Many RefluxMD members ask us about common symptoms that include regurgitation of undigested food, difficulty swallowing, and chest pain or heartburn. They are confident that the cause is acid reflux — but is that correct? Without actual testing by a GERD expert, it could be something very different, including an esophageal mobility disorder called achalasia. This video from the Cleveland Clinic provides a great overview of the differences between acid reflux symptoms and achalasia symptoms.
Video overview differentiating achalasia from GERD
If you have trouble viewing the video, click here to watch it on YouTube.
Summary of Video – achalasia symptoms vs. acid reflux symptoms
How achalasia different from acid reflux?
Achalasia is a relatively uncommon condition that is often mistaken for acid reflux, according to Dr. Siva Raja of the Cleveland Clinic’s Department of Thoracic Surgery. “It is a disease that effects the esophagus, specifically the junction between the esophagus and the stomach called the lower esophageal sphincter (LES). Achalasia is a condition where the valve (LES) fails to open” and is often misdiagnosed as acid reflux, a more common condition. Proper diagnosis to differentiate between the two conditions can be tricky “because it is difficult to tell when food is coming back up from the stomach or if food is just sitting there.” For people with achalasia, the LES fails to “contract in a normal fashion to propel food down” causing food to back up, which keeps them from “being able to eat normally.”
How achalasia is diagnosed
In this video, Dr. Raja explains what achalasia is and recommends the use of three medical tests that can be performed by a GERD expert when achalasia symptoms or GERD symptoms are in question:
Endoscopy. “Where they put a camera down through the mouth into the stomach to see if there are any other reasons why there would be a blockage such as cancer, stricture, or narrowing from acid reflux.” If none of this is found, “but the valve appears tight or has high pressure, that is suggestive of achalasia.”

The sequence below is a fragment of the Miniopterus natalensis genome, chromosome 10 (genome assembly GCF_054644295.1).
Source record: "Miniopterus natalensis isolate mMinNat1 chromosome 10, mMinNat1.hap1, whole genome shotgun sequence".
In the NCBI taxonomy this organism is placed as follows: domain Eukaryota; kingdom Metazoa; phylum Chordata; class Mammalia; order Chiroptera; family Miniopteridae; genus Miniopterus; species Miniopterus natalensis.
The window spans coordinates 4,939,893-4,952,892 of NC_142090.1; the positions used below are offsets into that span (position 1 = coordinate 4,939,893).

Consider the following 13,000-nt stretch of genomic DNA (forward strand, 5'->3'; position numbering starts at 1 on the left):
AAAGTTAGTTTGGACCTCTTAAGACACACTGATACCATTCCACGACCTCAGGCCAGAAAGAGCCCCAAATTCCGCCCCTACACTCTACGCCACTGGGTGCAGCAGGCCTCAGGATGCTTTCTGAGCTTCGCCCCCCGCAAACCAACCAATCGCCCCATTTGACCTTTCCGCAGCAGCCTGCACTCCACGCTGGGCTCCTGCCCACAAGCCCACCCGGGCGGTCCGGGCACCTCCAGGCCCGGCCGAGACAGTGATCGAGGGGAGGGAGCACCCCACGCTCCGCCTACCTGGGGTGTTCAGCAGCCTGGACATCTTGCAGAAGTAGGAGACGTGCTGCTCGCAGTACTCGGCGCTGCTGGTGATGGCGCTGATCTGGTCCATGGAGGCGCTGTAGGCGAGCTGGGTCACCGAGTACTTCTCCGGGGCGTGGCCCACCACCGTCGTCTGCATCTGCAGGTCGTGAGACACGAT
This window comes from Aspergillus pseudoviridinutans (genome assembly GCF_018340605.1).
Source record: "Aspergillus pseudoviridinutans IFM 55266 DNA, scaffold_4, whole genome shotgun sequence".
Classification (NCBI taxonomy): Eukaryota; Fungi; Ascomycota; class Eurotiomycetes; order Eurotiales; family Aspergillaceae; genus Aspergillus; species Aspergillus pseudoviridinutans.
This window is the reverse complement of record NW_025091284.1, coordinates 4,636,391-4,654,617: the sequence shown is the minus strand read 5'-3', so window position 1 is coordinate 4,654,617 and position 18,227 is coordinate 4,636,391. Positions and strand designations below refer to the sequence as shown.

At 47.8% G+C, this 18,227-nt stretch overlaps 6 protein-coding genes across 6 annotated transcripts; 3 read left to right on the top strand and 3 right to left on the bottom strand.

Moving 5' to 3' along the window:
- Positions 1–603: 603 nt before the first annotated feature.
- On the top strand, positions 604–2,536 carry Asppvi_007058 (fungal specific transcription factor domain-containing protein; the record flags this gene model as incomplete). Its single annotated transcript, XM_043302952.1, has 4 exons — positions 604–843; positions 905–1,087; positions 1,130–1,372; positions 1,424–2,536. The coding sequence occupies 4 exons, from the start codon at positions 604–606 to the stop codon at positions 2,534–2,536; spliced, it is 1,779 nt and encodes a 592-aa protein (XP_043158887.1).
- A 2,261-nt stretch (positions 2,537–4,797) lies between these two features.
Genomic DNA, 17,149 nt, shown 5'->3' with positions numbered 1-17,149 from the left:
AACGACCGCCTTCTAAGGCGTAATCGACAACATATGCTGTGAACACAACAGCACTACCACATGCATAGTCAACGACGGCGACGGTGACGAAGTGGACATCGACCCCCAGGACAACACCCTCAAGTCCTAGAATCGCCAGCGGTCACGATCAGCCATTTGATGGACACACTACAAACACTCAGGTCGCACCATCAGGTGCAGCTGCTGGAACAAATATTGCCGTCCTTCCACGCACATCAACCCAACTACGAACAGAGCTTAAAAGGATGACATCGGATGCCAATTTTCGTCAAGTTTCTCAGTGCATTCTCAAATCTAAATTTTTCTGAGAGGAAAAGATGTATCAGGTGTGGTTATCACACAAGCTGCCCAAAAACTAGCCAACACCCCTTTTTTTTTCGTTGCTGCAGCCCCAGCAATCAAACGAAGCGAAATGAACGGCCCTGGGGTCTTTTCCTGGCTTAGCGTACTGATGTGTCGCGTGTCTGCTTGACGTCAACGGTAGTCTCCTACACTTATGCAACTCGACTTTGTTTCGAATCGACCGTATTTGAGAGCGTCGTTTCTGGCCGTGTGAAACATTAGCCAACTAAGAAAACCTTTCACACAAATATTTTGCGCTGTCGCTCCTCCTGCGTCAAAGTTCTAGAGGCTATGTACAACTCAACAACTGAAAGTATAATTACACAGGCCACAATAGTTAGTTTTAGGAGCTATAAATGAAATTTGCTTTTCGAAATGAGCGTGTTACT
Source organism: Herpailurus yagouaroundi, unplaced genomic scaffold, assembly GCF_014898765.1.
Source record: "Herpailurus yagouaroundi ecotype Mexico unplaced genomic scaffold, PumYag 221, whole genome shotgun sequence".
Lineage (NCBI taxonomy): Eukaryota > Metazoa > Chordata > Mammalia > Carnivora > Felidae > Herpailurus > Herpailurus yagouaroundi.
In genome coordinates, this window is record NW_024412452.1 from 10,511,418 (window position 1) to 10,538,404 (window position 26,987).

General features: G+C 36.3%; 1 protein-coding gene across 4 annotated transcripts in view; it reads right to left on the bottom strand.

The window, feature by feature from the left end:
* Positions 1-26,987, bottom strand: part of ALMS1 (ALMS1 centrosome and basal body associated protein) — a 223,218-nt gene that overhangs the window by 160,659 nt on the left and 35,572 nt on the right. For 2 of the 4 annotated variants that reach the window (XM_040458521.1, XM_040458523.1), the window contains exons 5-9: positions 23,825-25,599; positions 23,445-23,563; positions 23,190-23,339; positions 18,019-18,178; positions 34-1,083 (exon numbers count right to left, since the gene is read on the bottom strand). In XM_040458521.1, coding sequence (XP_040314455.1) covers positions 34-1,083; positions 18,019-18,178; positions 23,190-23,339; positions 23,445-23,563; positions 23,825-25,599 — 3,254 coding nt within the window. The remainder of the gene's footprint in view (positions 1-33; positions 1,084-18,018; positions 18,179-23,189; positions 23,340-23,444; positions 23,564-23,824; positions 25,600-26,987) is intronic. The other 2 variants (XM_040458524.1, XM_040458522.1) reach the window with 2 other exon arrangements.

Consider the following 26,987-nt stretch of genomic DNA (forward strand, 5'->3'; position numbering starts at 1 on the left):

Barium esophagram. This is a non-invasive test that allows physicians to view the performance of the GI tract. The barium is swallowed, thus coating the GI tract, which then allows the physician to watch the contrast agent proceed through the esophagus, into the stomach, and into the small intestines. This allows the doctor to see several abnormalities such as blockage, stenosis or narrowing, inflammation and reflux from the stomach back into the esophagus.
Manometry. This test allows the physician to determine if muscle disorders exist in the esophagus, thus making it difficult to push food and liquids down into the stomach. Patients are asked to swallow a thin tube, and subsequent swallows then measure the contractions of the esophagus. This test can identify a lower esophageal sphincter that is not relaxing in response to swallowing, as well as weakness in the muscles surrounding the esophagus.
Proper diagnosis is key
Once achalasia symptoms are properly diagnosed, a GERD expert can effectively treat the underlying cause. Treatment can include diet and lifestyle changes, medications, pneumatic dilation, and surgery. However, the most important take-away from this discussion is that GERD-like symptoms can result from either an LES that is damaged and will not close or an LES that will not relax properly. A proper diagnosis is a critical step in determining the best treatment for your symptoms. For those with increasing symptoms that appear to be GERD, we always recommend those members schedule an appointment with a GERD expert.
For more on achalasia symptoms, diagnosis, and treatment, we suggest you visit the Cleveland Clinic patient education website.